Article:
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I am currently reading the book "Microeconomics: Principles and Analysis" by Cowell (2006), page 452-453. e have a two-commodity world, in which there are ${n_h}$ agents (households): commodity 1 is a pure public good and commodity 2 is purely private.

Each agent has an exogenously given income ${y^h}$ , denominated in units of the private good 2. We imagine that the public good is to be financed voluntarily, each household makes a contribution ${z^h}$ which leaves

$$x_2^h = {y^h} - {z^h}$$ of the private good available for h’s own consumption and $${x_1} = \phi (\bar z + {y^h} - x_2^h)$$ where z is the total input of the good 2 used in the production process. Each agent realises that the total output of the public good depends upon his or her own contribution and upon that made by others


The expression (13.30)

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The expression (13.31)

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Did he come to expression (13.33) by applying the chain rule as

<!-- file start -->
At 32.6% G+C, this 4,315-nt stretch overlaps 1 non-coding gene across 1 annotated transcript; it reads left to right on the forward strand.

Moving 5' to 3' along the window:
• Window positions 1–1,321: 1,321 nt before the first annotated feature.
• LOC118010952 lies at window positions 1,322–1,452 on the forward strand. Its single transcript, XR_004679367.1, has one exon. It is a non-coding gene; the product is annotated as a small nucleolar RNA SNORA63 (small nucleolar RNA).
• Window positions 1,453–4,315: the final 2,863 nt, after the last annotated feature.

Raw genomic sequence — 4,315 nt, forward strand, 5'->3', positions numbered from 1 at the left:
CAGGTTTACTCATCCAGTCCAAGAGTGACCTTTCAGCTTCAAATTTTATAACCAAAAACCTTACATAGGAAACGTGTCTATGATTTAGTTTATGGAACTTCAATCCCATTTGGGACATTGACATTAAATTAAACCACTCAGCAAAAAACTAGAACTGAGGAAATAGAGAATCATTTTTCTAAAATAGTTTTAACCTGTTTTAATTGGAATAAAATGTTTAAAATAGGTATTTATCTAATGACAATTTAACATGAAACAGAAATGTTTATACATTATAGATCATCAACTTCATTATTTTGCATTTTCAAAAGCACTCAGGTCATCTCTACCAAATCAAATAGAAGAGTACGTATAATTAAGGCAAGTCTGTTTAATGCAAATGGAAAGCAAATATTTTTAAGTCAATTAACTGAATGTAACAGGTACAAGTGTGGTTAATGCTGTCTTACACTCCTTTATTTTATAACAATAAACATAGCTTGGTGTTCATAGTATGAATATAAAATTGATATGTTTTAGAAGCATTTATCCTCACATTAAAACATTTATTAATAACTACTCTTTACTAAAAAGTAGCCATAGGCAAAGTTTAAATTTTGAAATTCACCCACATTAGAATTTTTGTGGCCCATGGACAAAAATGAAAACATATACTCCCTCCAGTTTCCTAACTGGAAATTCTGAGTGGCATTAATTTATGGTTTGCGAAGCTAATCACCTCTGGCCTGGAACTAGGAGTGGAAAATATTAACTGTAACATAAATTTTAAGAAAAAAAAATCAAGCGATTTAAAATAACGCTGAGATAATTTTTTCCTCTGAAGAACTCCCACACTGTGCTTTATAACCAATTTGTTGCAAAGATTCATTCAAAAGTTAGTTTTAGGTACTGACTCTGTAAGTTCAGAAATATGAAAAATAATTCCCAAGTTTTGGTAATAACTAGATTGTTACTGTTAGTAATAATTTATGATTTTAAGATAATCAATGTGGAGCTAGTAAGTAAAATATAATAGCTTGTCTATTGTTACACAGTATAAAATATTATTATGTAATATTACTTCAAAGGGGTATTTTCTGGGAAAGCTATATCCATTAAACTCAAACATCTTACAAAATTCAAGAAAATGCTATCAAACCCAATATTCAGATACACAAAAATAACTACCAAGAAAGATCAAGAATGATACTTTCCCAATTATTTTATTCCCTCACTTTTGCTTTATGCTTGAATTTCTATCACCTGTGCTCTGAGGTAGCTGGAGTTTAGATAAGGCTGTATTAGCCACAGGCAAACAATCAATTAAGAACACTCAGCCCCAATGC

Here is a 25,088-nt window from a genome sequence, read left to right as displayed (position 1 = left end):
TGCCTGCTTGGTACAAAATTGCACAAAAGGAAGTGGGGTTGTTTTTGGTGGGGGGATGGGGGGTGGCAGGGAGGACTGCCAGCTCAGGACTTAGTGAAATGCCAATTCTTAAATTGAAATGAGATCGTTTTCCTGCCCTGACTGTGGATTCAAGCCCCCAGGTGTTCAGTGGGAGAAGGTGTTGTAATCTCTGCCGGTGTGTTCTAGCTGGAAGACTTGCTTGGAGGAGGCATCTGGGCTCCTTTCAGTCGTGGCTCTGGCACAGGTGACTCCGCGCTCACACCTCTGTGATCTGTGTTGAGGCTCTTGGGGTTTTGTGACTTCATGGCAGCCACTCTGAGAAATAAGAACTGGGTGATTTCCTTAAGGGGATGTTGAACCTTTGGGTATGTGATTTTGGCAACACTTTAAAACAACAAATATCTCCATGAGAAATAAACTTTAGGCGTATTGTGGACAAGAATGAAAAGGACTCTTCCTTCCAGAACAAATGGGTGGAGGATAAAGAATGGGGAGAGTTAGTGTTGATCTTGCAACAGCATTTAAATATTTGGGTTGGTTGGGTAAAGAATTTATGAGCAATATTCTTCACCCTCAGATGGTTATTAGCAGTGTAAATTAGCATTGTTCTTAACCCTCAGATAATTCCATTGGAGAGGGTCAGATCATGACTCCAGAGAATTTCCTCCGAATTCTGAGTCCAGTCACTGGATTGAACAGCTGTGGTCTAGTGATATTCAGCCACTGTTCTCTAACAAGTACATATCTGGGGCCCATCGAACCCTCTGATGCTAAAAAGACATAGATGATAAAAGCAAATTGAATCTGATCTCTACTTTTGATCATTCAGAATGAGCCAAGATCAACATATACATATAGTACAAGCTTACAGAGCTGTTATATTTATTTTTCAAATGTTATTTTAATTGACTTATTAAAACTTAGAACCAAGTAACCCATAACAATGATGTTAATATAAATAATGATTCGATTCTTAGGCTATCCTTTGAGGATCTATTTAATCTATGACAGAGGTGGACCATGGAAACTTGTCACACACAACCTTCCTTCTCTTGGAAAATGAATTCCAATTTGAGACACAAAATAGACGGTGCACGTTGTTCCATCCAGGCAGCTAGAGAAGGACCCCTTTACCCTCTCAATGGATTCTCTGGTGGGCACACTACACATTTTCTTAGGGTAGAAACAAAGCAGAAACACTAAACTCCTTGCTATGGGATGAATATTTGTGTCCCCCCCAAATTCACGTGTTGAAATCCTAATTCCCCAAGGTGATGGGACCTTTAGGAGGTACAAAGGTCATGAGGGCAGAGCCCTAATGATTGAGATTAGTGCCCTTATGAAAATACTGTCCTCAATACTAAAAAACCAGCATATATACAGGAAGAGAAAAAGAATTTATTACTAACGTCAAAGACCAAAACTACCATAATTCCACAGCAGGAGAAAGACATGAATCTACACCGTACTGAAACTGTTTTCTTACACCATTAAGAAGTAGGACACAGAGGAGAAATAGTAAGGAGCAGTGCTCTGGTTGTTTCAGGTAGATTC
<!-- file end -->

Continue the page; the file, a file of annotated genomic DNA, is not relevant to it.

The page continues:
$$\eqalign{ & z = U({x_1},x_2^h) \cr & {x_1} = g({x_2}) \cr & {{dz} \over {d{x_2}}} = {{\partial f} \over {\partial {x_1}}}{{d{x_1}} \over {d{x_2}}} + {{\partial f} \over {\partial {x_2}}}{{d{x_2}} \over {d{x_2}}} = {{\partial f} \over {\partial {x_1}}}{{d{x_1}} \over {d{x_2}}} + {{\partial f} \over {\partial {x_2}}} \cr} $$

since ${x_1}$ is a function of $x_2^h$ ?

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Given

$$\max_{x_2^h} \quad U^h(\phi(\bar z + y^h - x_2^h), x_2^h)$$

You have to find FOCs by taking the chain rule twice for the first argument. Denote the argument for function $\phi$ as $(\cdot)$.

$$\frac{\partial U^h}{\partial x_2^h} = \frac{\partial U^h}{\partial \phi} \cdot \frac{\partial \phi}{\partial x_2^h}$$ $$\frac{\partial \phi}{\partial x_2^h} = \frac{\partial \phi}{\partial (\cdot)} \cdot \frac{\partial (\cdot)}{\partial x_2^h}$$ $$\implies \frac{\partial U^h}{\partial x_2^h} = \frac{\partial U^h}{\partial \phi} \cdot \frac{\partial \phi}{\partial (\cdot)} \cdot \frac{\partial (\cdot)}{\partial x_2^h}$$

Thus, letting $U^h_{1,2}$ represent the partial derivative with respect to the first and second arguments of $U^h$ respectively:

$$\begin{align} \frac{\partial U^h}{\partial x_2^h} & = U_1^h(\phi(\bar z + y^h - x_2^h), x_2^h) \cdot \phi_z(\bar z + y^h - x_2^h) \cdot -1 \\ & + U_2^h(\phi(\bar z + y^h - x_2^h), x_2^h) \cdot 1 \end{align}$$

The second argument in $U$ has no $\phi$, so only chain rule should be applied there.

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  • $\begingroup$ isnt that what i did? $\endgroup$ – user10699 Dec 3 '16 at 0:39
  • $\begingroup$ More or less. I'm merely adding some more detail @user10699 $\endgroup$ – Kitsune Cavalry Dec 5 '16 at 15:31
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Cant you just apply this

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Obviously different values but same principle ?

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